Myth 4 – There’s no federally mandated date for Next Generation 9-1-1, so we have plenty of time.
This depends on your definition of “plenty of time.” In remote areas with difficult terrain, Next Generation 9-1-1 may be slower in coming. In more populated areas, however, the clock is ticking. Communities in Iowa and North Carolina have conducted tests of text messaging. AT&T is engaged in a statewide texting trial in Tennessee, which is moving forward with a Next Generation 9-1-1 network, and other states have projects on the table. In fact, in 2011, the National Emergency Number Association (NENA) showed Next Generation 9-1-1-related work being done in all but 11 states. Industry experts suggest Next Generation 9-1-1 may be a reality for many within five years. For fire service planning and funding purposes, this is right around the corner.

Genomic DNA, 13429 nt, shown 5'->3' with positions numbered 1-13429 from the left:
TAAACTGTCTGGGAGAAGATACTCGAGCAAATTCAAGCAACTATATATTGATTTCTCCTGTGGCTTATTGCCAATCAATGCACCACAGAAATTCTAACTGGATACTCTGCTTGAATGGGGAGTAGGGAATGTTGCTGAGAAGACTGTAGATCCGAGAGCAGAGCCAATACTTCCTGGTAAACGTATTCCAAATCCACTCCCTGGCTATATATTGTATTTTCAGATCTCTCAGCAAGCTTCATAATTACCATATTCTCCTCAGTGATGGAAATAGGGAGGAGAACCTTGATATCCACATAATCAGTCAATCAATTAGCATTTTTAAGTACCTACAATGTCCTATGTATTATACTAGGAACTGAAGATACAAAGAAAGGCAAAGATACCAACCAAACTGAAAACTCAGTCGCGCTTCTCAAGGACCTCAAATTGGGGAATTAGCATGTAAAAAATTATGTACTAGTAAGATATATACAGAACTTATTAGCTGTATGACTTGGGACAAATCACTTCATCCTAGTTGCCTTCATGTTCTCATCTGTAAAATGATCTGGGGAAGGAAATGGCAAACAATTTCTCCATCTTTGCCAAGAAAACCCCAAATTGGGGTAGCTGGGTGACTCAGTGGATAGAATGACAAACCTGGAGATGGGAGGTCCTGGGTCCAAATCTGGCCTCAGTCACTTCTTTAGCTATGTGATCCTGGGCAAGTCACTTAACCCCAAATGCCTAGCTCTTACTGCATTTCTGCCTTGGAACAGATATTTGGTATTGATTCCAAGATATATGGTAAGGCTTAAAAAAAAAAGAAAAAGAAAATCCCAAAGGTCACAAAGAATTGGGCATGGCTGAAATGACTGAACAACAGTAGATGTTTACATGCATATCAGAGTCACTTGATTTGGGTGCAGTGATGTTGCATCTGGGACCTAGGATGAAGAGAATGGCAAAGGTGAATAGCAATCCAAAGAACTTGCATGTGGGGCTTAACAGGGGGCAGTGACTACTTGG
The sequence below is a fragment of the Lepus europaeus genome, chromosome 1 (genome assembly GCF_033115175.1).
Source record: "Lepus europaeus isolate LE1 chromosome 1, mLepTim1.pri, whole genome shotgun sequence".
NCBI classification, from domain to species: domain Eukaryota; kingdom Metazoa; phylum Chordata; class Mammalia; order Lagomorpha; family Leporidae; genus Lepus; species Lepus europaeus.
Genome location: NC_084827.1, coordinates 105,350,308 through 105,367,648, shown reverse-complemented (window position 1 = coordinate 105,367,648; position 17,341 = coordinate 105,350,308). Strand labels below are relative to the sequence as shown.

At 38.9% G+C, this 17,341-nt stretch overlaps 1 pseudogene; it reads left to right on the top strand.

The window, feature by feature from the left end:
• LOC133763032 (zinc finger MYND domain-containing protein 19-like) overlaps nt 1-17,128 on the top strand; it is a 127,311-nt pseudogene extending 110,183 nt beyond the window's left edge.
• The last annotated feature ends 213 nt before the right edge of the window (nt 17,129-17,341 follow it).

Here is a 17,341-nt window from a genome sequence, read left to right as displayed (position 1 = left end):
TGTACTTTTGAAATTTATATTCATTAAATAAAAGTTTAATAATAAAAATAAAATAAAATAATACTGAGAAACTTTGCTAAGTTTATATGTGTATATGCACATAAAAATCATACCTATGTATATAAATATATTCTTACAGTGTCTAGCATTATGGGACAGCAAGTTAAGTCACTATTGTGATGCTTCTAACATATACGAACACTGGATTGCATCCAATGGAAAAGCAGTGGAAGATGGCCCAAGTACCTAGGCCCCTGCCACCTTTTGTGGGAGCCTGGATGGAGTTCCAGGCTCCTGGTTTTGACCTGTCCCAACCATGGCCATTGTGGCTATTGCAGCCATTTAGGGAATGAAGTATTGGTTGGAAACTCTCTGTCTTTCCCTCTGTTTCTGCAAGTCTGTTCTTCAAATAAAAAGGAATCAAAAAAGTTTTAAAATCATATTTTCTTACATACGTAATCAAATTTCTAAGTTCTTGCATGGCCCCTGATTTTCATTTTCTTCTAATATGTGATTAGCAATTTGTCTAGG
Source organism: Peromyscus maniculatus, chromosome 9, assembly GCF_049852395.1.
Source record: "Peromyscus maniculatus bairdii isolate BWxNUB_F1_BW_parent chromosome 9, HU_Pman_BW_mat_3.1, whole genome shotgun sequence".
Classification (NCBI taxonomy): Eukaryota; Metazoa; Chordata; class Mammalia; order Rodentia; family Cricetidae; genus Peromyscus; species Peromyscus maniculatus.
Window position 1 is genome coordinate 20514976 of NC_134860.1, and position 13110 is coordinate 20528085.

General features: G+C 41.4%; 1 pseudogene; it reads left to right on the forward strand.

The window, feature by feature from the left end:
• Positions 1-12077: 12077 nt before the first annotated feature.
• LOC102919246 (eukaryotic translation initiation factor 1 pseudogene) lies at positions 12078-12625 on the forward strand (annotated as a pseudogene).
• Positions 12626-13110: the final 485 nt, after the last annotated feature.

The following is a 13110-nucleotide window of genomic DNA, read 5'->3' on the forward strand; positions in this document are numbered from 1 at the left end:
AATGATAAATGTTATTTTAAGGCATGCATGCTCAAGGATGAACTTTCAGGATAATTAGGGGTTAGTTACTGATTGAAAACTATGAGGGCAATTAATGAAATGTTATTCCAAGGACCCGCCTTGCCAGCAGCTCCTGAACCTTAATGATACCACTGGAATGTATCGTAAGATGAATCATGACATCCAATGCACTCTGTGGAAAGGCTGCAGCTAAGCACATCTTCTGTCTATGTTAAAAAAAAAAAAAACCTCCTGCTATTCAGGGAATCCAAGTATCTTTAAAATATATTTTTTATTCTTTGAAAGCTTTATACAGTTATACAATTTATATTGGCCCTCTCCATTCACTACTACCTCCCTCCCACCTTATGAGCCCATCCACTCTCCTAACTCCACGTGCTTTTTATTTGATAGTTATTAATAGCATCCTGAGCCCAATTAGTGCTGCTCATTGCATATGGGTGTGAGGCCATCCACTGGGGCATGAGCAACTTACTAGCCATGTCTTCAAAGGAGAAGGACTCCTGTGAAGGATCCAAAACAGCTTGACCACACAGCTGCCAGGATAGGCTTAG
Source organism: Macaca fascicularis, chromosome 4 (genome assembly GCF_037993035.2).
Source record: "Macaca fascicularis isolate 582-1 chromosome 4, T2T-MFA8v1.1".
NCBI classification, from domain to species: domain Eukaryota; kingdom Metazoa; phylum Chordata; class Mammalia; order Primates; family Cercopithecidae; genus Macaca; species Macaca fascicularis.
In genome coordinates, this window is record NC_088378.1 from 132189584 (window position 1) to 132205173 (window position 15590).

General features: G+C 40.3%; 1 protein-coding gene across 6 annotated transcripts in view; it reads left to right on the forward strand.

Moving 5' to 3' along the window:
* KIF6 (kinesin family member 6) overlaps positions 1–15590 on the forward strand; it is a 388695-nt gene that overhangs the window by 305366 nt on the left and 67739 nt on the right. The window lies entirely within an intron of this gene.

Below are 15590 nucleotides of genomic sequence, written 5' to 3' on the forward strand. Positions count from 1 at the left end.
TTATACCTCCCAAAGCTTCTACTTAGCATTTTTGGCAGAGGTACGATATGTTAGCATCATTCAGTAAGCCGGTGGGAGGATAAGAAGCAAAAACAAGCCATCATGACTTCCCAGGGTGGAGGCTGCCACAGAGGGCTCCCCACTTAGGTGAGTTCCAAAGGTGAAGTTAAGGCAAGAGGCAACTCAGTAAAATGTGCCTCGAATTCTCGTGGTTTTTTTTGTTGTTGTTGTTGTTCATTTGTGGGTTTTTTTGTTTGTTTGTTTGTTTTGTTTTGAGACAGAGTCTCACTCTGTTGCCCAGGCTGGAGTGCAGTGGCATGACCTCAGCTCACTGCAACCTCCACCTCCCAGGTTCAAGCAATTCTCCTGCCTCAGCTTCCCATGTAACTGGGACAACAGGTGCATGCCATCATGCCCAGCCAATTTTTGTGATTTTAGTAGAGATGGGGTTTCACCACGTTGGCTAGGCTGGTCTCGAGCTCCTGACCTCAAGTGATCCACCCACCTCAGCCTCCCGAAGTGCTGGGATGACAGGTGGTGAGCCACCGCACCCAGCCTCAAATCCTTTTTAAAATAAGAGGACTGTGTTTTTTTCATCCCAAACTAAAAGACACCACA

Given the importance of 9-1-1 to emergency reporting, it is critical that every fire service leader recognize the technical, operational and fiscal impacts of the approaching migration to the Next Generation 9-1-1. Understanding the implications now provides sufficient time to act in order to prevent 9-1-1 itself from becoming an emergency in your community. n